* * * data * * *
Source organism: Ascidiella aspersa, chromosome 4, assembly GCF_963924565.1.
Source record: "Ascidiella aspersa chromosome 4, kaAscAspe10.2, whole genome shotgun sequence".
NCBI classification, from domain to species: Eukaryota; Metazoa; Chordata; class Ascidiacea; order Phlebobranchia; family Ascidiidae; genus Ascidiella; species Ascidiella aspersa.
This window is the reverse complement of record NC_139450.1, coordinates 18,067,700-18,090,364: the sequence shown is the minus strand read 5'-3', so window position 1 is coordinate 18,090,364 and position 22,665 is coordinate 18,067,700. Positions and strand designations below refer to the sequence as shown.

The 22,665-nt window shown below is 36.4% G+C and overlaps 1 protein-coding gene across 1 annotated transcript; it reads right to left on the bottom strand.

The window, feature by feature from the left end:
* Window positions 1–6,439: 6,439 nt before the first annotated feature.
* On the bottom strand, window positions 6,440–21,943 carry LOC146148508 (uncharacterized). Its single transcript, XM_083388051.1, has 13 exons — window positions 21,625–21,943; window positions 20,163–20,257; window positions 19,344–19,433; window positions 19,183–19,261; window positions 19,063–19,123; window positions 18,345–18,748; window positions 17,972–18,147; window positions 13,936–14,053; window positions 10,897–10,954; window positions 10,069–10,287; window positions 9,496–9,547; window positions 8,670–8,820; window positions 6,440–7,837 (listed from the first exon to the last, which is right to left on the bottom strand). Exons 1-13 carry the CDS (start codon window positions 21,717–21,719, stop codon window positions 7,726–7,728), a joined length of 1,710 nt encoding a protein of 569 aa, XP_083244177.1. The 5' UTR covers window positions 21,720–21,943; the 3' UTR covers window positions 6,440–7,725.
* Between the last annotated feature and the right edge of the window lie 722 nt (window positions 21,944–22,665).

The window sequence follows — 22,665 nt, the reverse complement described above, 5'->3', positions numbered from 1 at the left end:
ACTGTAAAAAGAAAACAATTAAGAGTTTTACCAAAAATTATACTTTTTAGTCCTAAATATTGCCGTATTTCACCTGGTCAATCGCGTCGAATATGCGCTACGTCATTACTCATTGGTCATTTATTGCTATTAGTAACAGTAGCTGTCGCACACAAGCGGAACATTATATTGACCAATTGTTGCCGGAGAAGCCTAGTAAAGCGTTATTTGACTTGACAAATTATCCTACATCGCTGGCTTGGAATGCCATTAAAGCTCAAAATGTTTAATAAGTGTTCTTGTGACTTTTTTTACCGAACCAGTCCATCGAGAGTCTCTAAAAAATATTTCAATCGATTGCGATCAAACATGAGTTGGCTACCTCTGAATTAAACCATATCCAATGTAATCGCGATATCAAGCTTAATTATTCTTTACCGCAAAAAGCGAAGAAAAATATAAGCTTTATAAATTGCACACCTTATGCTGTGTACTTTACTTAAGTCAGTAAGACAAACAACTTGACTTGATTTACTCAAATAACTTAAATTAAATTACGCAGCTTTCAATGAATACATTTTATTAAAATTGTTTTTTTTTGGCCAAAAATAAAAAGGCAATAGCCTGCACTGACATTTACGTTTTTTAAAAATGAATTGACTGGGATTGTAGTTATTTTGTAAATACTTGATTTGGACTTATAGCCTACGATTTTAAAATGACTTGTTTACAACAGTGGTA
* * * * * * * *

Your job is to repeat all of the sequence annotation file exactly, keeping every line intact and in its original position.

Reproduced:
Source organism: Ascidiella aspersa, chromosome 4, assembly GCF_963924565.1.
Source record: "Ascidiella aspersa chromosome 4, kaAscAspe10.2, whole genome shotgun sequence".
NCBI classification, from domain to species: Eukaryota; Metazoa; Chordata; class Ascidiacea; order Phlebobranchia; family Ascidiidae; genus Ascidiella; species Ascidiella aspersa.
This window is the reverse complement of record NC_139450.1, coordinates 18,067,700-18,090,364: the sequence shown is the minus strand read 5'-3', so window position 1 is coordinate 18,090,364 and position 22,665 is coordinate 18,067,700. Positions and strand designations below refer to the sequence as shown.

The 22,665-nt window shown below is 36.4% G+C and overlaps 1 protein-coding gene across 1 annotated transcript; it reads right to left on the bottom strand.

The window, feature by feature from the left end:
* Window positions 1–6,439: 6,439 nt before the first annotated feature.
* On the bottom strand, window positions 6,440–21,943 carry LOC146148508 (uncharacterized). Its single transcript, XM_083388051.1, has 13 exons — window positions 21,625–21,943; window positions 20,163–20,257; window positions 19,344–19,433; window positions 19,183–19,261; window positions 19,063–19,123; window positions 18,345–18,748; window positions 17,972–18,147; window positions 13,936–14,053; window positions 10,897–10,954; window positions 10,069–10,287; window positions 9,496–9,547; window positions 8,670–8,820; window positions 6,440–7,837 (listed from the first exon to the last, which is right to left on the bottom strand). Exons 1-13 carry the CDS (start codon window positions 21,717–21,719, stop codon window positions 7,726–7,728), a joined length of 1,710 nt encoding a protein of 569 aa, XP_083244177.1. The 5' UTR covers window positions 21,720–21,943; the 3' UTR covers window positions 6,440–7,725.
* Between the last annotated feature and the right edge of the window lie 722 nt (window positions 21,944–22,665).

The window sequence follows — 22,665 nt, the reverse complement described above, 5'->3', positions numbered from 1 at the left end:
ACTGTAAAAAGAAAACAATTAAGAGTTTTACCAAAAATTATACTTTTTAGTCCTAAATATTGCCGTATTTCACCTGGTCAATCGCGTCGAATATGCGCTACGTCATTACTCATTGGTCATTTATTGCTATTAGTAACAGTAGCTGTCGCACACAAGCGGAACATTATATTGACCAATTGTTGCCGGAGAAGCCTAGTAAAGCGTTATTTGACTTGACAAATTATCCTACATCGCTGGCTTGGAATGCCATTAAAGCTCAAAATGTTTAATAAGTGTTCTTGTGACTTTTTTTACCGAACCAGTCCATCGAGAGTCTCTAAAAAATATTTCAATCGATTGCGATCAAACATGAGTTGGCTACCTCTGAATTAAACCATATCCAATGTAATCGCGATATCAAGCTTAATTATTCTTTACCGCAAAAAGCGAAGAAAAATATAAGCTTTATAAATTGCACACCTTATGCTGTGTACTTTACTTAAGTCAGTAAGACAAACAACTTGACTTGATTTACTCAAATAACTTAAATTAAATTACGCAGCTTTCAATGAATACATTTTATTAAAATTGTTTTTTTTTGGCCAAAAATAAAAAGGCAATAGCCTGCACTGACATTTACGTTTTTTAAAAATGAATTGACTGGGATTGTAGTTATTTTGTAAATACTTGATTTGGACTTATAGCCTACGATTTTAAAATGACTTGTTTACAACAGTGGTA